A Closer Look at the Merger
The ink on the deal is barely dry, but if AT&T's $39 billion deal to buy T-Mobile is approved, T-Mobile subscribers will have to replace their current 3G phones. That is, if they want to keep wireless broadband service. AT&T, the nation's second largest wireless carrier, announced on Sunday that it will buy T-Mobile, creating the nation's largest wireless network, and knocking Verizon from that spot. But the acquisition will need approval from regulators, and that could take at least a year to complete. So T-Mobile users shouldn't rush out to buy a new phone just yet.
The merger would add nearly 34 million subscribers to AT&T's 96 million, making AT&T the nation's biggest wireless company. Fortune's Executive Editor, Stephanie Mehta, has covered the wireless and telecommunications industry for many years. She talks about whether the deal will mean better — and costlier — service for cell phone users, as well as the possible implications of the merger for the industry.
Home Sales Fall, Again
The National Association of Realtors said home sales fell nearly 10 percent last month. Those who did purchase a home got steep discounts. Home prices fell to the lowest levels in nearly nine years. New Yorkers were relatively lucky. Sales were flat compared to a year ago, and prices fell only one percent.
Supreme Court Requires Fed to Release Loan Information
The Supreme Court has dealt a blow to the Federal Reserve's policy of secrecy. The nation's central bank had fought to prevent two news organizations from getting details about emergency loans the Fed made to big banks in 2008 Today, the Supreme Court effectively upheld an earlier ruling requiring the Fed release the loan information. The Fed said it will comply.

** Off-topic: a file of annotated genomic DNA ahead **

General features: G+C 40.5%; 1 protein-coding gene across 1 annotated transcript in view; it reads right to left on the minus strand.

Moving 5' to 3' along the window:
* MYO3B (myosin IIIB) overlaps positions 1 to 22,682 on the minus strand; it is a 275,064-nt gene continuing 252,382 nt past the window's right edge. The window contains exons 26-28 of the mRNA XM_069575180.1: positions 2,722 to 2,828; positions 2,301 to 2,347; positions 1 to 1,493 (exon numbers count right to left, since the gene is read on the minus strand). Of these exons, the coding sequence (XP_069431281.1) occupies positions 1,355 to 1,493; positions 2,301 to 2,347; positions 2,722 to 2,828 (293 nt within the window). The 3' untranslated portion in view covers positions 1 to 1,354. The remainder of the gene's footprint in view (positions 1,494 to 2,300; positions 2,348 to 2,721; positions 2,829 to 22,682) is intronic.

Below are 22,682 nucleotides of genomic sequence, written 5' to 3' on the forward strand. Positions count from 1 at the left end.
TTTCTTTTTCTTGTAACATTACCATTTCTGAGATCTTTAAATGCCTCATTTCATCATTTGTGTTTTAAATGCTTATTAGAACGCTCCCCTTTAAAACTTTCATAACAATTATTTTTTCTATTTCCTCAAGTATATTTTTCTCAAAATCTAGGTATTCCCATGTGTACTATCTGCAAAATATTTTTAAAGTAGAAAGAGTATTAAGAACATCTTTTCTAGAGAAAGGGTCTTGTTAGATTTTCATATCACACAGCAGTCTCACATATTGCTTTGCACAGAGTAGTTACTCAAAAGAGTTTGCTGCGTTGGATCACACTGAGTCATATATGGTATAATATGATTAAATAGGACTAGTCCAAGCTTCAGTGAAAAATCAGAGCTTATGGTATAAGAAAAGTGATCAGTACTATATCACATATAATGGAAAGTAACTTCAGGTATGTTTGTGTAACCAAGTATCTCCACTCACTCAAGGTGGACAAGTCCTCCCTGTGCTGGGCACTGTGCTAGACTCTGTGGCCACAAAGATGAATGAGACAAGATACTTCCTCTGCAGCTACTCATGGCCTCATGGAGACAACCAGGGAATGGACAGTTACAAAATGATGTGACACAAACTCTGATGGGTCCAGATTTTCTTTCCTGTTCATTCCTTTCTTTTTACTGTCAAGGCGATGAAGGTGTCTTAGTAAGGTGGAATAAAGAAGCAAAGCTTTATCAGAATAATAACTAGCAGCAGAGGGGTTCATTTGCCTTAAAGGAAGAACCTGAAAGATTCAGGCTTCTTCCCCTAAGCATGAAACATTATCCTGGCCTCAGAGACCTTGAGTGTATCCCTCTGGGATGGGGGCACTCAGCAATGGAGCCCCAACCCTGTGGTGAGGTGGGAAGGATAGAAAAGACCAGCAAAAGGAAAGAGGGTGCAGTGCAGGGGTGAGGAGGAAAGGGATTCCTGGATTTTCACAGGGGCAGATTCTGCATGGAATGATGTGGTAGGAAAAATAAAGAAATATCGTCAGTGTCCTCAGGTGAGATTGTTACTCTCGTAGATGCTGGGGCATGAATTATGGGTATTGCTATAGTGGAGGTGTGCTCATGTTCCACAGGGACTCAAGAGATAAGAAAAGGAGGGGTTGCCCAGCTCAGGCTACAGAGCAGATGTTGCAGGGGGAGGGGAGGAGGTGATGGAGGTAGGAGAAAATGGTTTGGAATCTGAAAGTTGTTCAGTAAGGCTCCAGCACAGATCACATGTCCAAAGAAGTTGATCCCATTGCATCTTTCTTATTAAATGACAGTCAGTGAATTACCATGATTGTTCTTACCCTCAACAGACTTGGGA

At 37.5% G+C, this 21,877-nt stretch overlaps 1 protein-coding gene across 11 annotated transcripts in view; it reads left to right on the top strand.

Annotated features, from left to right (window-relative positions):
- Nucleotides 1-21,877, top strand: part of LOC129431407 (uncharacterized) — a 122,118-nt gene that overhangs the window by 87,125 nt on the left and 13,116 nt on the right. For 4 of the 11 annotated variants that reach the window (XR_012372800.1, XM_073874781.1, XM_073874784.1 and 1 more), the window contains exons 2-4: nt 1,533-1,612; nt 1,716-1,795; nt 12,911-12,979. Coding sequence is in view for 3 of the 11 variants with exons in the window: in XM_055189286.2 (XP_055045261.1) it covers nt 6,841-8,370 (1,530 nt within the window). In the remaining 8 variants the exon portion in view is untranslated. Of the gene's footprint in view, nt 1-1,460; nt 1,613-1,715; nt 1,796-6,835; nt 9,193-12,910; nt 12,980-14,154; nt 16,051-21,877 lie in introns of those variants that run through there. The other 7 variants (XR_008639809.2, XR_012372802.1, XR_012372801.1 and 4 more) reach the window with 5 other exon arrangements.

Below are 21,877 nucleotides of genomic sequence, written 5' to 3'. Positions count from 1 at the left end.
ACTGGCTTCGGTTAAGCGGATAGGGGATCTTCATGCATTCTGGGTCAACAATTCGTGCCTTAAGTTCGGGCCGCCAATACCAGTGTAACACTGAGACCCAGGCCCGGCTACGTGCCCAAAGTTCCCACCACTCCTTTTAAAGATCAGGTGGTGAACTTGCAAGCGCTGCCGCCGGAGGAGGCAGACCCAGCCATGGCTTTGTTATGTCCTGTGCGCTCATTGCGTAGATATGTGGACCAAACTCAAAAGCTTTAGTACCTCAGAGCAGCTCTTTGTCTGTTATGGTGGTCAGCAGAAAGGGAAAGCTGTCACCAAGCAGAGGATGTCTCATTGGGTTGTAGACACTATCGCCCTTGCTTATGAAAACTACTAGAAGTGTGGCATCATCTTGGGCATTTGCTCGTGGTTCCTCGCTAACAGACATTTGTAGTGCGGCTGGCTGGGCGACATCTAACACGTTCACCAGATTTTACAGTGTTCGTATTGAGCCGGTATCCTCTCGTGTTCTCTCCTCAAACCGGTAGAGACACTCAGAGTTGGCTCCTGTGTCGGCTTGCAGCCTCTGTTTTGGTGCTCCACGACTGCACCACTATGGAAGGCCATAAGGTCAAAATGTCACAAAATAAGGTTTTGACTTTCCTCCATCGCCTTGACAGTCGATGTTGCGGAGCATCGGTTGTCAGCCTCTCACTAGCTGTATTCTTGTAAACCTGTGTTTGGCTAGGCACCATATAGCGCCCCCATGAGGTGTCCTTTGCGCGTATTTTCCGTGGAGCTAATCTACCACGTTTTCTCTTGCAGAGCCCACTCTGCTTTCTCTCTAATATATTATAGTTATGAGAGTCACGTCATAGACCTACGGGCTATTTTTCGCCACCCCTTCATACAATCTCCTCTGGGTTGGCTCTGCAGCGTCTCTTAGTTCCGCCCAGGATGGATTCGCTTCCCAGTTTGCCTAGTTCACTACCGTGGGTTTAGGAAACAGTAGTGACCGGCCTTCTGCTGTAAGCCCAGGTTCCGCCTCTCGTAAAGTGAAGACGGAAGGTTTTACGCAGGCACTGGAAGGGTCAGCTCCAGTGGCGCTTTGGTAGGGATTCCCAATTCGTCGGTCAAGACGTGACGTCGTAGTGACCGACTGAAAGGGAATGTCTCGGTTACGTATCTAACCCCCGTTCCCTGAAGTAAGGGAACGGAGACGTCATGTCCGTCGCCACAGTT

In Japan, workers are still trying to restore electricity to a leaking nuclear power plant, to get water flowing to cool the reactors. Still, the crisis doesn't appear to have worsened, and stocks across the globe went up. The Dow gained 178 points to close at 12,037. The S&P added 19 points to end at 1,298. The Nasdaq was up 48 points, to close at 2,692.
Previewing the Business Week Ahead
WNYC's Business and Economics Editor Charlie Herman said traders are likely to remain focused on what's happening in Japan, Libya and the Middle East, in terms of rising oil prices. We'll also see the latest figures on new home sales later this week. And the U.S. Census will be releasing data for New York State. That data will affect redistricting in the Assembly, Senate and Congressional districts.